Katt Williams, an Ohio native who now lives in Los Angeles, seems to put a certain song to the lie. It’s hard out there for a pimp? Williams makes pimpin’ look easy. The man is not only an actor, a comedian, and a rapper, he’s a businessman, with diverse companies such as Kattpack Records, Kattpack Investments, and a clothing company, Secret Pimp Society. He has played a pimp in cartoon form in The Boondocks, and in such films as Friday After Next and Norbit.
It isn’t that he’s been a victim of typecasting; he brings the persona on stage with him by choice. His first standup show was titled The Pimp Chronicles Part I; his audio CD was called Pimpin’ Pimpin’ and he even has a ringtone for sale called Pimp Phone Ringing.
Katt Williams’ latest standup DVD is called It’s Pimpin’ Pimpin’. It begins with the comedian strolling out onstage with “Secret Pimp Society” spelled out in glittering letters across his coat. The message and the glitter is echoed in a matching belt buckle. And in case anyone thinks that’s all a joke, the joke’s on them. Williams, a gifted intellect who won a full science scholarship at age 12, is nobody’s cliche. To Mr. Williams, the word "pimp," put into practise, means a man who has no boss and lives life his way. He may have a diamond watch and matching pinky ring; a walking stick and a velvet coat; but those surface trappings do not confine or define him any more than Groucho Marx’s greasepaint mustache or Harpo's wig did for them. It’s entertainment, born of truth but not the sum total of a human being. There’s something more to Katt Williams — a man building an empire based upon his intelligence and his comedic talent.
Those deeper aspects show in various ways. It isn’t everyone who would choose to adopt seven children and raise them as a single father. Williams has a child from his former marriage, and adopted seven more from foster care. He speaks out for the need children in foster care have to find adoptive homes: "There are needy children right down the street,” he’s said. But when he’s on stage, the serious is wrapped into comedic routines so sweet one hardly even notices the vitamin it’s wrapped around.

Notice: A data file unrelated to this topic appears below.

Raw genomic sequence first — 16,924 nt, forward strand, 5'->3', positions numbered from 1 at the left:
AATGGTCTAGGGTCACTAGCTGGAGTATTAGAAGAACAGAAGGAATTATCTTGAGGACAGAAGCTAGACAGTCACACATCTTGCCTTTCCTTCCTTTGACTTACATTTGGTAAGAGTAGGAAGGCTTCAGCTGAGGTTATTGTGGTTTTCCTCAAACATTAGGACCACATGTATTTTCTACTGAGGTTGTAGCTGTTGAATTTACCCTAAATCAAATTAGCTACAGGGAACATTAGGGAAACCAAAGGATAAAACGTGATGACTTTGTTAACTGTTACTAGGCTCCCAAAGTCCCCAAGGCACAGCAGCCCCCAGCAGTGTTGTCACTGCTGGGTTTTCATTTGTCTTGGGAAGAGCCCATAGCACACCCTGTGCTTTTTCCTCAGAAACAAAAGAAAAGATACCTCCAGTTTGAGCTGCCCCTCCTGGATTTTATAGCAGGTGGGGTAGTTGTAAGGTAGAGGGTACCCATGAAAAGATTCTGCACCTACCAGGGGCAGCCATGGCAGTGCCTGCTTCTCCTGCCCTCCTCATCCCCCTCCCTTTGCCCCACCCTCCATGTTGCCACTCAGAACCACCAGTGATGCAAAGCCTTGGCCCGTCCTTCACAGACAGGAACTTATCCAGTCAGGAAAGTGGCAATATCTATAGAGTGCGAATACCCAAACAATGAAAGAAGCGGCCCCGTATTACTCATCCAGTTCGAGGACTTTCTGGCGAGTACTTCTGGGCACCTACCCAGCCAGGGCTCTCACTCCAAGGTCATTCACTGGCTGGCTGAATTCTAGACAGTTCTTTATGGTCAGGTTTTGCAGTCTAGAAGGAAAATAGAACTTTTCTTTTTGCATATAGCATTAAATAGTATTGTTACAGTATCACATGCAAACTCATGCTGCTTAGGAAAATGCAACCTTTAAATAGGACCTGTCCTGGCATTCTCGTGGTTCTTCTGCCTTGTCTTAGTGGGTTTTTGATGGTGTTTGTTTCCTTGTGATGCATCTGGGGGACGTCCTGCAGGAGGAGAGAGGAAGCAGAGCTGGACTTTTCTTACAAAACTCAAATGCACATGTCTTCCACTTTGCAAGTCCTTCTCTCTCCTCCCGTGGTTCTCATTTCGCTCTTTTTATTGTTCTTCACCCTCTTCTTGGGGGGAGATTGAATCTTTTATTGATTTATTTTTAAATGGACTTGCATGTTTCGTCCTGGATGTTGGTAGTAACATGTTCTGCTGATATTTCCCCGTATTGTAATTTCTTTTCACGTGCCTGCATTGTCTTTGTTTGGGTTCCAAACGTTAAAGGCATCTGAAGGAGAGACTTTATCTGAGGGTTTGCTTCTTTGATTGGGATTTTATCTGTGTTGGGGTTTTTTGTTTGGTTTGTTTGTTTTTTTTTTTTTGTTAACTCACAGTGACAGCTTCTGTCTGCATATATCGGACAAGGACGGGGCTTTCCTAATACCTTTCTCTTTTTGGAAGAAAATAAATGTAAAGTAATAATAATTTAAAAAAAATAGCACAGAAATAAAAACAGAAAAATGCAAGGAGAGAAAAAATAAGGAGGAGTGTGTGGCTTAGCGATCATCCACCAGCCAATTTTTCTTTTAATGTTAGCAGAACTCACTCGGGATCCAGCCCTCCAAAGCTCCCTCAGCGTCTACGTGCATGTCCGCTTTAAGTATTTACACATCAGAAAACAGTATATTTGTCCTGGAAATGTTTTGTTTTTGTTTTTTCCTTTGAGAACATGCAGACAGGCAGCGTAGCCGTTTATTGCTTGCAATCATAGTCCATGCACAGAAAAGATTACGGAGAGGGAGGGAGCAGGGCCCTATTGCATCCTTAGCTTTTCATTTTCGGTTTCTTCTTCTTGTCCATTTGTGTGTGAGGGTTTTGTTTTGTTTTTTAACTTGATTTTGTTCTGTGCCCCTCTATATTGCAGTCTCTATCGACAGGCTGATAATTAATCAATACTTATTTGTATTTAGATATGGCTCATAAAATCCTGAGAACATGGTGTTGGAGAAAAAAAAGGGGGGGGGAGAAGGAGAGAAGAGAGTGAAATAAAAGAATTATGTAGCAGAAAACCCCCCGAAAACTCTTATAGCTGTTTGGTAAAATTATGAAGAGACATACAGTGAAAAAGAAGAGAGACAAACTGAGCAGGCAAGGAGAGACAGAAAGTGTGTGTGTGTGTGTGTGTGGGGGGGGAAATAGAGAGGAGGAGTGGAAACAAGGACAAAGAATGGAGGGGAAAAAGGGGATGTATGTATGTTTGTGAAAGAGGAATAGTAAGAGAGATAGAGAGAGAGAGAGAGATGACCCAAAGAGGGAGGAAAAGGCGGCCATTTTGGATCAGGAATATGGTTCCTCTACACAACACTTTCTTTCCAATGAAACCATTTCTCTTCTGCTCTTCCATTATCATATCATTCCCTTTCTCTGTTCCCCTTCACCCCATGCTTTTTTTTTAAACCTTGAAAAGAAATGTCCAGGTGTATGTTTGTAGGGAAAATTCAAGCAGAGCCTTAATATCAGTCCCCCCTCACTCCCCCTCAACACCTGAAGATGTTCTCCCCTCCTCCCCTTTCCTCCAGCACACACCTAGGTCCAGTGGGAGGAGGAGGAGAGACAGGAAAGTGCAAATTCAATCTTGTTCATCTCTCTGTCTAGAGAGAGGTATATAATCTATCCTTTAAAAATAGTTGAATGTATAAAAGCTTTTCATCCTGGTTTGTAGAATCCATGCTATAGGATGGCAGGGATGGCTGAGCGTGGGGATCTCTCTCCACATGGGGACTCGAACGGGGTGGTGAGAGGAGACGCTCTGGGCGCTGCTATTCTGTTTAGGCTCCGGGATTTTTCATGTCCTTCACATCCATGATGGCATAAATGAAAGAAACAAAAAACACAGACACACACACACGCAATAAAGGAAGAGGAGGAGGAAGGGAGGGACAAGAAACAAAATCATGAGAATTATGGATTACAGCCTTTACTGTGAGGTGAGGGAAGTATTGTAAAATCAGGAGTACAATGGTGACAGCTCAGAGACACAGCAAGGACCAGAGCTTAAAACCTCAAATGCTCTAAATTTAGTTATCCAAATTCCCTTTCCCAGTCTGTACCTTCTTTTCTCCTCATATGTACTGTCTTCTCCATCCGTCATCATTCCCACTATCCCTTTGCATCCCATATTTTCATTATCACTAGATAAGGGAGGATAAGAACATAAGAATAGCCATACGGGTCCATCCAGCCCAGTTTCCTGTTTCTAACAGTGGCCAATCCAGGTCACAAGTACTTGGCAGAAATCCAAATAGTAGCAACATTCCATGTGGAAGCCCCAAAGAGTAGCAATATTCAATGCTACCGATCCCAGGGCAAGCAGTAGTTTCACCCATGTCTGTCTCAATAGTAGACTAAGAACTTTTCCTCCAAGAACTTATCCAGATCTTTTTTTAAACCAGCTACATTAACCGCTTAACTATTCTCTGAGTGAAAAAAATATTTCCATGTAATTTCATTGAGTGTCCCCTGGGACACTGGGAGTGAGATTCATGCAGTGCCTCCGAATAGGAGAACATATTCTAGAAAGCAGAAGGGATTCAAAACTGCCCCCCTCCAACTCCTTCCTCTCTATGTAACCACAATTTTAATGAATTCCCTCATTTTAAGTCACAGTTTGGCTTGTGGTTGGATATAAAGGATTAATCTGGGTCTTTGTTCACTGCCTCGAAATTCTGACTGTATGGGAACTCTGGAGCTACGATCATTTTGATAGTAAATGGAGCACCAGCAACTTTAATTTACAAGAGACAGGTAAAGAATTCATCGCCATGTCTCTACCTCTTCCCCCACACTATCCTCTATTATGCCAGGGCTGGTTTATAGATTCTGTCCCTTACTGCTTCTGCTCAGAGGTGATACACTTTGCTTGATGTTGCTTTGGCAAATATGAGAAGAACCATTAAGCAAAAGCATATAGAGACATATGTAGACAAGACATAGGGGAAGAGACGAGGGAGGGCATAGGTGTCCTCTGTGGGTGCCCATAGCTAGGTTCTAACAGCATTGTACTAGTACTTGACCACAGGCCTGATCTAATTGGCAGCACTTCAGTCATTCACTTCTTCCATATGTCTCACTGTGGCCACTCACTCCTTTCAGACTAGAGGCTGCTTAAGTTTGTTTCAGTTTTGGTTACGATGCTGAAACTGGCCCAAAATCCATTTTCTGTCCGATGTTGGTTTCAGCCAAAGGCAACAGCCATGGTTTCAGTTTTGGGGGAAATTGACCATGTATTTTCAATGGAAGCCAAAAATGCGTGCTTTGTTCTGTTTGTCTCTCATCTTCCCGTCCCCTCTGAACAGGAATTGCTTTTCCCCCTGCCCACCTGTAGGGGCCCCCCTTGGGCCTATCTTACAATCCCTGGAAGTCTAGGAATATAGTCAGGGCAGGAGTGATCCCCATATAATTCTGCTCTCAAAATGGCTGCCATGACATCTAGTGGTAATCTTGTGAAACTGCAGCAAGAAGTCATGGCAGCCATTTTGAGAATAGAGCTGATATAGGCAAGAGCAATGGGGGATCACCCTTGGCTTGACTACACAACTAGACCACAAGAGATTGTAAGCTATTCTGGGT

And the routines are sweet. Katt Williams is a funny man. In It’s Pimpin’ Pimpin’ he sends up the eight year search for Osama bin Laden: “…eight years for the tall one, with the dialysis, lived in a cave…”, the recent elections, and of course GWB’s tenure as Commander in Chief. He doesn’t mention Sarah Palin, but he has some funny things to say about John McCain (of course, this standup concert was filmed before the elections). Joking that McCain is “a hundred and eleven,” he mimics McCain: “What is your last name? I think I used to own your grandfather.” About Barack Obama, he wonders aloud “where they found” him. “He’s been running for two years, there isn’t a baby mama, he doesn’t have a pit bull puppy, he doesn’t owe anybody $200. He’s a black superhero. I believe he can fly…” He asks “white people” to “give us a minute to be proud” and points out that every past President and every Vice President has been “white white white white, white white white white.”
Race is something that’s mentioned here and there in his act, but it isn’t a dividing point within it, but just another topic for his humorous observations. Speaking of President George W. Bush, the comedian says that “white people” will let someone drive the wrong way for hours, without saying a thing about it, but “with black people, you make two suspect left turns and your (bleep) is out the car.” It’s a metaphor for the way this country has been going, and tells us how Williams feels about who has been in charge so far. The comedian has a way of bringing abstract concepts into focus through everyday metaphors.